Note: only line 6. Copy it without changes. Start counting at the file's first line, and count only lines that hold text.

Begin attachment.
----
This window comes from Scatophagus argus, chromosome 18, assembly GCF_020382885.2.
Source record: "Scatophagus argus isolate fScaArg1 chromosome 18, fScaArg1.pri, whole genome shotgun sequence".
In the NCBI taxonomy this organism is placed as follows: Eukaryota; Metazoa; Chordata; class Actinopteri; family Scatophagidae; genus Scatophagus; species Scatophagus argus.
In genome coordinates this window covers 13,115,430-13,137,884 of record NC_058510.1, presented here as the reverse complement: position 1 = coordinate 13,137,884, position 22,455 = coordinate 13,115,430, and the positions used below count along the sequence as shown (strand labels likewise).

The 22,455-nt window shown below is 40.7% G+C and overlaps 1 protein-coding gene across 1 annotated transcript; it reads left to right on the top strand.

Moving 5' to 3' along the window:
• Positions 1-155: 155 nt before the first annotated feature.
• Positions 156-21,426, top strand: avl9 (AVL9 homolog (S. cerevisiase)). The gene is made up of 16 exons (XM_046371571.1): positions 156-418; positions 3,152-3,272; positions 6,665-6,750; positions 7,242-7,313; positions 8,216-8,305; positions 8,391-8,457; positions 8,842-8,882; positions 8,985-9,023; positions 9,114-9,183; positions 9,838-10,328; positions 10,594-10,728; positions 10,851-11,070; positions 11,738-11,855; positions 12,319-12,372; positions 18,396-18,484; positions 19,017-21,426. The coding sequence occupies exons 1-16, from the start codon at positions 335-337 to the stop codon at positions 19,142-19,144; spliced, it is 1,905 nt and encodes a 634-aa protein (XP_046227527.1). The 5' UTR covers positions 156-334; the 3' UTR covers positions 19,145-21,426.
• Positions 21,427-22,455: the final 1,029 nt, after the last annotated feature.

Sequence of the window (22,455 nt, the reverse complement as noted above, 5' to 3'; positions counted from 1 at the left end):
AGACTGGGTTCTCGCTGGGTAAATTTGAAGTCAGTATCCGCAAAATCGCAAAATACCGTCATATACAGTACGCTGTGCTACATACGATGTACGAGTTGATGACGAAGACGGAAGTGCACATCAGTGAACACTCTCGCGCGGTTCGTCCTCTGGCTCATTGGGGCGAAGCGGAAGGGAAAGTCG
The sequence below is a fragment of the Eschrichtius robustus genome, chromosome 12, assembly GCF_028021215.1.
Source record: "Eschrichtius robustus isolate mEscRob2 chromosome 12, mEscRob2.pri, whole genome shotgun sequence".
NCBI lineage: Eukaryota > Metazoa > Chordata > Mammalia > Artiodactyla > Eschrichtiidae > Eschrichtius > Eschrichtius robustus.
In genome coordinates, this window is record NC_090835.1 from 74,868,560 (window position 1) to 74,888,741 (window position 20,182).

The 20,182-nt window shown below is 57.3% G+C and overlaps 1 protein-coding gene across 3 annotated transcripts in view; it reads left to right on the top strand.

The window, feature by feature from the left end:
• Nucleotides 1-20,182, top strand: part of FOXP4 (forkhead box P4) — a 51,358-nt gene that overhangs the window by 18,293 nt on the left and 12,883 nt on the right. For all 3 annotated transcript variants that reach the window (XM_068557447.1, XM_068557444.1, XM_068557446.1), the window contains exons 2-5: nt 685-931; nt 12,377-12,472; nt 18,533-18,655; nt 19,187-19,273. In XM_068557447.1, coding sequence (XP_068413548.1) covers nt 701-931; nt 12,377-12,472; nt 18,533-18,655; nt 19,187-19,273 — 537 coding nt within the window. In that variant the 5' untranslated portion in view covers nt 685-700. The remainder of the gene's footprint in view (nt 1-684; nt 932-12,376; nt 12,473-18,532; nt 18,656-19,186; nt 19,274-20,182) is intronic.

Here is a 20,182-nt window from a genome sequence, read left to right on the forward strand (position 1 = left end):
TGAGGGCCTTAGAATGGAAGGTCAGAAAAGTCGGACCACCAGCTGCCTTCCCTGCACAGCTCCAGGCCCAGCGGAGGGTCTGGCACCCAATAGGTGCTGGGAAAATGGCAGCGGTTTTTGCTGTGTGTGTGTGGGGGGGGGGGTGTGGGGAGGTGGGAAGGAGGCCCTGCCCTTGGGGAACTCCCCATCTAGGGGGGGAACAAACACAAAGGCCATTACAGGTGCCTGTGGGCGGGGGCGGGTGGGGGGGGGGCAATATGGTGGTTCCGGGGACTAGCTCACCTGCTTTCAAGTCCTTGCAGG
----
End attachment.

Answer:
Moving 5' to 3' along the window: